Two links on the Federal Reserve.
1) Ramesh Ponnuru has a piece in the National Review, Not Enough Money, that is quite good on the importance of monetary policy in the crisis. He’s trying to move the conservative pundit space on the topic away from the Gold Bugs and the Fire Alarm on Noah’s Ark crew towards somewhere where people can discuss the pros and cons of QEII and other post-crisis monetary policy; that’s not easy work, and I applaud it:
As the market became convinced that the Fed planned to act, both expectations of inflation and expectations of real growth increased: the former indicated in the spreads between inflation-indexed bonds and non-indexed bonds, the latter in real interest rates. Nominal income thus moved closer to trend, if not as much as it would have with a bolder Fed initiative. (An explicit announcement that the Fed is willing to do what it takes to restore the trend might itself change expectations enough to make great exertions by it unnecessary.) Stocks picked up too. QE2, though flawed, worked. It began to work even before being formally implemented….
In warning about inflation, conservatives are crying “fire” in, if not Noah’s flood, at least a torrential rain. It may be that they are stuck not so much in the 1930s as in the 1970s — the time when conservatism forged much of its current outlook on economics, and a time when monetary restraint was badly needed. Conservatives also tend to think that loosening monetary policy is a kind of intervention in free markets, and therefore to be suspicious of it. But this is an error. Professor Hendrickson points out that in a system of free banking, with competitive note issue rather than a central bank, the desire for profit and the need for solvency would lead to the supply of banknotes roughly equaling the demand. In a fiat-money regime such as the one under which we, for better or worse, live, a central bank’s withholding of a sufficient supply of money is just as much of an intervention in the economy as its overproduction of it….We are not likely to see a second Great Depression. But it would be tragic if conservatives, moved by hostility to the Fed, led it to repeat, even on a smaller scale, the worst mistakes in its history.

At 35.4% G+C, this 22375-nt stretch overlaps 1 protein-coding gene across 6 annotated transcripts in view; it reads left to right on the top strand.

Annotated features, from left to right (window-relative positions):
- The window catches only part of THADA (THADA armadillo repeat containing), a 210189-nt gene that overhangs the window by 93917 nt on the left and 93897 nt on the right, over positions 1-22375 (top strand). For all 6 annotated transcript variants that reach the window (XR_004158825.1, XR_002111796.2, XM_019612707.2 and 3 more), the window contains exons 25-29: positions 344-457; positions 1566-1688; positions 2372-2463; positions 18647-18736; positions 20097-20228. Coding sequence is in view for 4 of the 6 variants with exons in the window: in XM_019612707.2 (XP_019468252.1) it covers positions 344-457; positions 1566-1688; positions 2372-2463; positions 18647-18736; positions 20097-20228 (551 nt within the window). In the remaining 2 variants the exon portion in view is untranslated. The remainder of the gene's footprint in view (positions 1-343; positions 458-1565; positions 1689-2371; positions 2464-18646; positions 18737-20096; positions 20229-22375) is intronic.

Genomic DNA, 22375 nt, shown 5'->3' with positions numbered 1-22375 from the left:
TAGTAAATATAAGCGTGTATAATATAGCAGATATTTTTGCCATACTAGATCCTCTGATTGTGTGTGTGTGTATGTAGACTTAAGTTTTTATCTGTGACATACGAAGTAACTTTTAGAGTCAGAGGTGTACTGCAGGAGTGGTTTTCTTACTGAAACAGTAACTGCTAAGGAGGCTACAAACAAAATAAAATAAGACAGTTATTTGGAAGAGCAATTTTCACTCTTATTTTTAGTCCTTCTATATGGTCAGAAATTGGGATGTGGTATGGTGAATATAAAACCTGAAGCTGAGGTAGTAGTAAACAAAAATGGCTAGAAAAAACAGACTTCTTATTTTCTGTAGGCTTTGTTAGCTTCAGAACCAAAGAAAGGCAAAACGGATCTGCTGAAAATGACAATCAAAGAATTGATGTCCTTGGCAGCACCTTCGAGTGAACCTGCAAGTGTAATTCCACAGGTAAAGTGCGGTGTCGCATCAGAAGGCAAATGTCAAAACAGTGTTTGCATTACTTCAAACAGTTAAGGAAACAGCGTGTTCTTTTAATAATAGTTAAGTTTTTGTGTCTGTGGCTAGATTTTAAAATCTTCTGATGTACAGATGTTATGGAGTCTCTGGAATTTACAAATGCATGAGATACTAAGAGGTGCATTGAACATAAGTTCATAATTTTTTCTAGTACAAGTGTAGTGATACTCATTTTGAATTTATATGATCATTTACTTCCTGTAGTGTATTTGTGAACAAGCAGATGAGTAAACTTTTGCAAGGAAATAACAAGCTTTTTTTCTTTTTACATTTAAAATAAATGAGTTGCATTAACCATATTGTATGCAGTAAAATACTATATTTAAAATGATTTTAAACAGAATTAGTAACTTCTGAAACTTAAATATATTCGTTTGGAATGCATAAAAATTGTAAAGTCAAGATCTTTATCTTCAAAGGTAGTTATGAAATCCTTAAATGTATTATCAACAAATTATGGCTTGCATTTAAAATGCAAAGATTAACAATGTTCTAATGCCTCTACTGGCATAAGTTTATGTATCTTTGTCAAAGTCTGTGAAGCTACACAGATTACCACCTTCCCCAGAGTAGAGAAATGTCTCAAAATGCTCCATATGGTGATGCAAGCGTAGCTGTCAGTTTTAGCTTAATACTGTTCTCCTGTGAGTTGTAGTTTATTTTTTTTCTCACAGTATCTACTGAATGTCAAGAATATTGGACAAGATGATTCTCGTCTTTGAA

2) Matt Yglesias discusses the Federal Reserve on The Nation’s Breakdown With Chris Hayes. If you don’t subscribe to the Breakdown podcast, you should. It’s a really solid weekly-investigation into a relevant topic suggested by readers. In the interview Yglesias recaps parts of his his Democracy piece on the Federal Reserve, which is also recommended if you haven’t seen it.